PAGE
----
Hiroshima Peace Memorial Park
The area currently known as Peace Memorial Park was previously an urban district called Nakajima. During the Edo period (1603-1868), it was considered a thriving commercial center where goods that were transported in boats by the rivers, were unloaded and then sold or sent to other places by land. In the Meiji era (1868-1912), it was the political, administrative, and commercial heart of Hiroshima, the seat of City Hall, the Office of the Prefecture, and the central distribution facilities of Hiroshima.
It is estimated that in August 1945, about 6,500 people lived in the seven ‘cho’ (neighborhood units) in the Nakajima district. The first atomic bomb in history exploded directly over this area. In addition to the usual inhabitants, thousands of volunteer members of the army corps and mobilized students were there at that time to demolish buildings for a line of fire. Almost all of these lives were lost when the entire district disappeared instantly. The bomb devastated Hiroshima within a 5 km radius, resulting in 140,000-150,000 deaths in December of that year.
On August 6, 1949, with the promulgation of the Construction Law of the Peace Memorial City of Hiroshima, it was decided that the entire Nakajima district would be dedicated to being a ‘peace memorial facilities’, and that was the beginning of what is now Peace Memorial Park. The park covers approximately 122,100 square meters. It was designed by Kenzo Tange, a professor at the University of Tokyo, and three other people, whose proposal was selected through a design competition that attracted 145 proposals.
A Brighter Future
At the southern end of the park, there is a line of three buildings: the East Building, the Main Building of the Peace Memorial Museum, and the Hiroshima International Conference Center. Even though it is the symbol of a national tragedy, the Peace Memorial Park does not invite sadness but rather encourages people to look at a brighter future.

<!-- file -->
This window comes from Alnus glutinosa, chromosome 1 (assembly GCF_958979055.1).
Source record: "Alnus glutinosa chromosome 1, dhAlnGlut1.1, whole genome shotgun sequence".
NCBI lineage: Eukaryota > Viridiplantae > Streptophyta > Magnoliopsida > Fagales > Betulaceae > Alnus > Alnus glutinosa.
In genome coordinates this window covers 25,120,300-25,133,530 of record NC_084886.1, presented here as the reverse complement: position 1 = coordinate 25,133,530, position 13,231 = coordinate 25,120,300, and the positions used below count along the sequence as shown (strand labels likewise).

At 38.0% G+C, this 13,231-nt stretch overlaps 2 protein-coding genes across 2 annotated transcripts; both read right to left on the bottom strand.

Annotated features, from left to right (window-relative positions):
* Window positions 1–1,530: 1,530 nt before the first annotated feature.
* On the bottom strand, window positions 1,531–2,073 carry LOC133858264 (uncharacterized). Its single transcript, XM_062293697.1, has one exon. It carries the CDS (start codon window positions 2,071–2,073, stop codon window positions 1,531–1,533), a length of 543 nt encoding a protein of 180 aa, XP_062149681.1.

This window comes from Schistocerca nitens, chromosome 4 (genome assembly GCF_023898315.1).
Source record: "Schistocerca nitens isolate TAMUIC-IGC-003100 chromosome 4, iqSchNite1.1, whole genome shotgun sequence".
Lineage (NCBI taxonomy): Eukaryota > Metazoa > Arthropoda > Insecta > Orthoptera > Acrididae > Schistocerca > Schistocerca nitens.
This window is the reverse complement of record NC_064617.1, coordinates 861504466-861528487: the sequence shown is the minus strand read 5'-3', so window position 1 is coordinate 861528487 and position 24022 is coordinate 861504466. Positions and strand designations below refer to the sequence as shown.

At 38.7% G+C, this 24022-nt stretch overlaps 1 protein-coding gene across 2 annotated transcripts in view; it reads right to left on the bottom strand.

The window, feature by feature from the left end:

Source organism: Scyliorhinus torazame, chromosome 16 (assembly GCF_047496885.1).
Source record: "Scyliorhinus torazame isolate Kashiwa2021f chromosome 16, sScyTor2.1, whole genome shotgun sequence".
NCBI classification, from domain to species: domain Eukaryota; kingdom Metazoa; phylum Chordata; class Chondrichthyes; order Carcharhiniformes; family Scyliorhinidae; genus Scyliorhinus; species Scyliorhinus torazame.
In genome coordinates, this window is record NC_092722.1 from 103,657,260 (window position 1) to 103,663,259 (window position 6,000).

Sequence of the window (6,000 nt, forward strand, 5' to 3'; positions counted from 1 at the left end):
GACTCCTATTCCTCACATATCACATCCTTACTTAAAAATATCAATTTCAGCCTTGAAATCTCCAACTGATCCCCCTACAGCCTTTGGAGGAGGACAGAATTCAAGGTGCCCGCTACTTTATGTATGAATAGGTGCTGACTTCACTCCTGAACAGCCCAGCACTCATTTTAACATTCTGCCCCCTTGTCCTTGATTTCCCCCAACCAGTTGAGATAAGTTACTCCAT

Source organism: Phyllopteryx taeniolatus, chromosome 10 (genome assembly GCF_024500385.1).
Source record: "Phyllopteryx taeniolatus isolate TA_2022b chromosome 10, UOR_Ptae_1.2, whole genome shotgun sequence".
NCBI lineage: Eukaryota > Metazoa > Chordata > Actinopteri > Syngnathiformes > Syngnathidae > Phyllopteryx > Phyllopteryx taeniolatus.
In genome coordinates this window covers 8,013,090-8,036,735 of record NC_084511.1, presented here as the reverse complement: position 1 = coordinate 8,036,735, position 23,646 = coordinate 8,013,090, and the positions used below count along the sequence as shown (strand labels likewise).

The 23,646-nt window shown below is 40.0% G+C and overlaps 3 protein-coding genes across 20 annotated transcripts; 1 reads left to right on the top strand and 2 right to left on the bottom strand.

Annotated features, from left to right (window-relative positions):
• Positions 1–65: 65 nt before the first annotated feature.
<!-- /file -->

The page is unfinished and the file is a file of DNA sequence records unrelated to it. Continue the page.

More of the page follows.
Kenzo Tange was challenged to design the reconstruction of Hiroshima. In designing the Hiroshima Peace Center and Memorial Park, Tange expressed the solidarity of humanity and symbolized a commitment to peace.
The Japanese people are not the type that stops in the face of a disaster, but rather recover immediately with their heads held high. On August 6, 1945, Hiroshima was forever changed. But instead of treating it as the end of the city, it was seen as the new beginning of a pacifist era.
Symbol of Peace
Sadness does not prevail in the park. While the sky is blue, there is nothing that disturbs the tranquility of the open pastures where families and couples stop to enjoy the park. On the other side of the site, from the dome, there is a cenotaph monument, or empty tomb, with the names of the victims.
Protected by an arch that takes the symbolism of Shinto to protect the souls of the dead, it aligns with the flame of peace that has been burning there since 1964, when it was first lit. The inscription “May all souls rest here in peace, because we will not repeat evil” appears on the monument, calling on all mankind to never forget the horrors of Hiroshima so that it is not repeated. The moving perspective of these three strong symbols of the disaster ends with the Peace Memorial Museum, where the alignment of the ark, flame, and dome come together.
There are almost 50 memorials in and around the park built by schools, workers’ organizations, and other groups. Here are some of them:
- Cenotaph for the victims of the atomic bomb
- Hiroshima Peace Memorial Museum
- The atomic bomb dome
- Monument for children’s peace
In the center of the park, between the Honkawa and Motoyasu river bridges, near the memorial tower of the mobilized students, there is a monument dedicated to children. Probably the most moving place in the park, this monument pays tribute to the hundreds of young people who left us too soon. The story of Sadako Sasaki (1943-1955) and, her perseverance and hope, resonate with this monument. This girl, a survivor of the disaster, lived until 1955 when leukemia took her life.
In Japan it is believed that anyone who makes a thousand origami cranes will get their wish fulfilled; with this hope, Sadako began to tirelessly fold cranes. Unfortunately, she died before she could complete the task, having manufactured six hundred and forty-four cranes. Hundreds of other children were inspired to finish her work, and origami cranes became a symbol of hope.